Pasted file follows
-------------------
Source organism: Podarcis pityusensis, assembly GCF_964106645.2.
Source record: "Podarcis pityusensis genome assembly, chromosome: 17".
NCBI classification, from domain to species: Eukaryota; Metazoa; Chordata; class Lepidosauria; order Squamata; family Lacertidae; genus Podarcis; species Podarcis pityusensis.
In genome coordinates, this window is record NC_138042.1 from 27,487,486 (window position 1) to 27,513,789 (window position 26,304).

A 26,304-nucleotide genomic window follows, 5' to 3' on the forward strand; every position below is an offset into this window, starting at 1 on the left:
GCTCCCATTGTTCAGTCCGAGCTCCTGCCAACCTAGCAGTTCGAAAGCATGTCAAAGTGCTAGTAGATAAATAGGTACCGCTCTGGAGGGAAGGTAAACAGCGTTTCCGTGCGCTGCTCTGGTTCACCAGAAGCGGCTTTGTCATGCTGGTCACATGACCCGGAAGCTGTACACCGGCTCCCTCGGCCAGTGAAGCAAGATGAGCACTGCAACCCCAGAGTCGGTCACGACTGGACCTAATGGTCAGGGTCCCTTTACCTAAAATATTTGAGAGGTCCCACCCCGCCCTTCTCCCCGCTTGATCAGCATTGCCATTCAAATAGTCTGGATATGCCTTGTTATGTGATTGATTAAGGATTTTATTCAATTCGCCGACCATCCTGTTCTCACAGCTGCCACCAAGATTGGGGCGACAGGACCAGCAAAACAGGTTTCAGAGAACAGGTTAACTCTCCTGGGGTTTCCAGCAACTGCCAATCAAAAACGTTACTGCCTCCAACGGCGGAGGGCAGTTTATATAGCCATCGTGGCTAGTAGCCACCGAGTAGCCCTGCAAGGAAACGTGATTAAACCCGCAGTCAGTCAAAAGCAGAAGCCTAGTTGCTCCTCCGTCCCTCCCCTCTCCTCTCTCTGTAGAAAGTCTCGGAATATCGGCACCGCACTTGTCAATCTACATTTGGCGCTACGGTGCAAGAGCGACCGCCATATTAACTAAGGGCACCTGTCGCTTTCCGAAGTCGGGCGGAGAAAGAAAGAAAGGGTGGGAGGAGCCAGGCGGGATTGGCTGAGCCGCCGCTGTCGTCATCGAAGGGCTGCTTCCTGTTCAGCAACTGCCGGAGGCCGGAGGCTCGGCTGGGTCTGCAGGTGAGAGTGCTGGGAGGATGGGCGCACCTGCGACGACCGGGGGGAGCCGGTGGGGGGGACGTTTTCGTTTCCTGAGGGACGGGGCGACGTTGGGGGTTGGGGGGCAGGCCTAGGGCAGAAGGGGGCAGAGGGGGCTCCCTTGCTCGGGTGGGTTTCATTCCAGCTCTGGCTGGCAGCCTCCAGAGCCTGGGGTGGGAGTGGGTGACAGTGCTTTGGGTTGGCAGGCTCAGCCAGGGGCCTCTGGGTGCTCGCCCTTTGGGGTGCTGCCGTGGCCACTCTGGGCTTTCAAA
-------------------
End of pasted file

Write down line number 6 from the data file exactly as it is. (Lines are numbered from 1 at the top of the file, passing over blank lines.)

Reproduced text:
GCTCCCATTGTTCAGTCCGAGCTCCTGCCAACCTAGCAGTTCGAAAGCATGTCAAAGTGCTAGTAGATAAATAGGTACCGCTCTGGAGGGAAGGTAAACAGCGTTTCCGTGCGCTGCTCTGGTTCACCAGAAGCGGCTTTGTCATGCTGGTCACATGACCCGGAAGCTGTACACCGGCTCCCTCGGCCAGTGAAGCAAGATGAGCACTGCAACCCCAGAGTCGGTCACGACTGGACCTAATGGTCAGGGTCCCTTTACCTAAAATATTTGAGAGGTCCCACCCCGCCCTTCTCCCCGCTTGATCAGCATTGCCATTCAAATAGTCTGGATATGCCTTGTTATGTGATTGATTAAGGATTTTATTCAATTCGCCGACCATCCTGTTCTCACAGCTGCCACCAAGATTGGGGCGACAGGACCAGCAAAACAGGTTTCAGAGAACAGGTTAACTCTCCTGGGGTTTCCAGCAACTGCCAATCAAAAACGTTACTGCCTCCAACGGCGGAGGGCAGTTTATATAGCCATCGTGGCTAGTAGCCACCGAGTAGCCCTGCAAGGAAACGTGATTAAACCCGCAGTCAGTCAAAAGCAGAAGCCTAGTTGCTCCTCCGTCCCTCCCCTCTCCTCTCTCTGTAGAAAGTCTCGGAATATCGGCACCGCACTTGTCAATCTACATTTGGCGCTACGGTGCAAGAGCGACCGCCATATTAACTAAGGGCACCTGTCGCTTTCCGAAGTCGGGCGGAGAAAGAAAGAAAGGGTGGGAGGAGCCAGGCGGGATTGGCTGAGCCGCCGCTGTCGTCATCGAAGGGCTGCTTCCTGTTCAGCAACTGCCGGAGGCCGGAGGCTCGGCTGGGTCTGCAGGTGAGAGTGCTGGGAGGATGGGCGCACCTGCGACGACCGGGGGGAGCCGGTGGGGGGGACGTTTTCGTTTCCTGAGGGACGGGGCGACGTTGGGGGTTGGGGGGCAGGCCTAGGGCAGAAGGGGGCAGAGGGGGCTCCCTTGCTCGGGTGGGTTTCATTCCAGCTCTGGCTGGCAGCCTCCAGAGCCTGGGGTGGGAGTGGGTGACAGTGCTTTGGGTTGGCAGGCTCAGCCAGGGGCCTCTGGGTGCTCGCCCTTTGGGGTGCTGCCGTGGCCACTCTGGGCTTTCAAA